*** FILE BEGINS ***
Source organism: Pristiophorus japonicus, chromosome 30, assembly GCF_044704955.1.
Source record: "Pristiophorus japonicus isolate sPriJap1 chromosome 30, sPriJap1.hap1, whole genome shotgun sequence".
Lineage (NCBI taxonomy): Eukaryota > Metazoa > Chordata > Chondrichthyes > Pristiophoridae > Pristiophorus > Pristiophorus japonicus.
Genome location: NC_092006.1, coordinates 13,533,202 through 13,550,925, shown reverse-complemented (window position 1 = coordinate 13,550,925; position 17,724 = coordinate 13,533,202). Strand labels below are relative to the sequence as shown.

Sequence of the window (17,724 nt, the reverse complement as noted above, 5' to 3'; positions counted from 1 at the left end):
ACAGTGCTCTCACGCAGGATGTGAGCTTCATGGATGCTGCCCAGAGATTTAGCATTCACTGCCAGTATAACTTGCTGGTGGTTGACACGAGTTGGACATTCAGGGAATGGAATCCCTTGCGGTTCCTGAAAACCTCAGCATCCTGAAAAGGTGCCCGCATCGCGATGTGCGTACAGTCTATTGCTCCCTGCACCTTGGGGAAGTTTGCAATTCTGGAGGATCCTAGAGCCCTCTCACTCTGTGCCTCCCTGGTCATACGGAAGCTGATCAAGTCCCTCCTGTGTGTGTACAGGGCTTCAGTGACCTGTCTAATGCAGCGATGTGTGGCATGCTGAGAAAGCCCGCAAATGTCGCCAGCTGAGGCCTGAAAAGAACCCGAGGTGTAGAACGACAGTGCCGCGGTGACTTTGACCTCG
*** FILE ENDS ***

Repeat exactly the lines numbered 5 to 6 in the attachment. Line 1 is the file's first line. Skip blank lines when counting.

Sequence of the window (17,724 nt, the reverse complement as noted above, 5' to 3'; positions counted from 1 at the left end):
ACAGTGCTCTCACGCAGGATGTGAGCTTCATGGATGCTGCCCAGAGATTTAGCATTCACTGCCAGTATAACTTGCTGGTGGTTGACACGAGTTGGACATTCAGGGAATGGAATCCCTTGCGGTTCCTGAAAACCTCAGCATCCTGAAAAGGTGCCCGCATCGCGATGTGCGTACAGTCTATTGCTCCCTGCACCTTGGGGAAGTTTGCAATTCTGGAGGATCCTAGAGCCCTCTCACTCTGTGCCTCCCTGGTCATACGGAAGCTGATCAAGTCCCTCCTGTGTGTGTACAGGGCTTCAGTGACCTGTCTAATGCAGCGATGTGTGGCATGCTGAGAAAGCCCGCAAATGTCGCCAGCTGAGGCCTGAAAAGAACCCGAGGTGTAGAACGACAGTGCCGCGGTGACTTTGACCTCG